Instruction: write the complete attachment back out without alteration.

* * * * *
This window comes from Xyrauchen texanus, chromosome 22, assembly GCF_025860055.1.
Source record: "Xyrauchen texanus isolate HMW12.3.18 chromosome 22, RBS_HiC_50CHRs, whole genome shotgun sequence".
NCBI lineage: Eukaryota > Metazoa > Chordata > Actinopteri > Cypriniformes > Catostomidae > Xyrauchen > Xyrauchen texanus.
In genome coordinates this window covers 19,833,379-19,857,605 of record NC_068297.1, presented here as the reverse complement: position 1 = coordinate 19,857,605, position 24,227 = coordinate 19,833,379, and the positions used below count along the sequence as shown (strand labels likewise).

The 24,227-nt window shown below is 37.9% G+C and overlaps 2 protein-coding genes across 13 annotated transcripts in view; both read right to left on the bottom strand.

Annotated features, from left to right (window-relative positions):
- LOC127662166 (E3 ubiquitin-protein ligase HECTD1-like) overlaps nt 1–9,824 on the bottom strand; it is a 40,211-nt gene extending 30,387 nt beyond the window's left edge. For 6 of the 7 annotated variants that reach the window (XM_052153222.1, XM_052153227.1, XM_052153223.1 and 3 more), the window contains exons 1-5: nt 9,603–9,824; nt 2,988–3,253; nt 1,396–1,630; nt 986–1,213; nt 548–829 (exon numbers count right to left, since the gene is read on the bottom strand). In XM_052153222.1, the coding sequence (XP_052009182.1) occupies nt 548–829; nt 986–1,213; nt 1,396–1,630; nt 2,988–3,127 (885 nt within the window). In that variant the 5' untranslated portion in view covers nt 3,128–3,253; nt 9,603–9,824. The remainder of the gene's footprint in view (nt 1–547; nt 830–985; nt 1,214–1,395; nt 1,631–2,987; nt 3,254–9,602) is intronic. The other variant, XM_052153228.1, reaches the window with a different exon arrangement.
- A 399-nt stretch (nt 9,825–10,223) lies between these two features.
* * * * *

This window comes from Xyrauchen texanus, chromosome 22, assembly GCF_025860055.1.
Source record: "Xyrauchen texanus isolate HMW12.3.18 chromosome 22, RBS_HiC_50CHRs, whole genome shotgun sequence".
NCBI lineage: Eukaryota > Metazoa > Chordata > Actinopteri > Cypriniformes > Catostomidae > Xyrauchen > Xyrauchen texanus.
In genome coordinates this window covers 19,833,379-19,857,605 of record NC_068297.1, presented here as the reverse complement: position 1 = coordinate 19,857,605, position 24,227 = coordinate 19,833,379, and the positions used below count along the sequence as shown (strand labels likewise).

The 24,227-nt window shown below is 37.9% G+C and overlaps 2 protein-coding genes across 13 annotated transcripts in view; both read right to left on the bottom strand.

Annotated features, from left to right (window-relative positions):
- LOC127662166 (E3 ubiquitin-protein ligase HECTD1-like) overlaps nt 1–9,824 on the bottom strand; it is a 40,211-nt gene extending 30,387 nt beyond the window's left edge. For 6 of the 7 annotated variants that reach the window (XM_052153222.1, XM_052153227.1, XM_052153223.1 and 3 more), the window contains exons 1-5: nt 9,603–9,824; nt 2,988–3,253; nt 1,396–1,630; nt 986–1,213; nt 548–829 (exon numbers count right to left, since the gene is read on the bottom strand). In XM_052153222.1, the coding sequence (XP_052009182.1) occupies nt 548–829; nt 986–1,213; nt 1,396–1,630; nt 2,988–3,127 (885 nt within the window). In that variant the 5' untranslated portion in view covers nt 3,128–3,253; nt 9,603–9,824. The remainder of the gene's footprint in view (nt 1–547; nt 830–985; nt 1,214–1,395; nt 1,631–2,987; nt 3,254–9,602) is intronic. The other variant, XM_052153228.1, reaches the window with a different exon arrangement.
- A 399-nt stretch (nt 9,825–10,223) lies between these two features.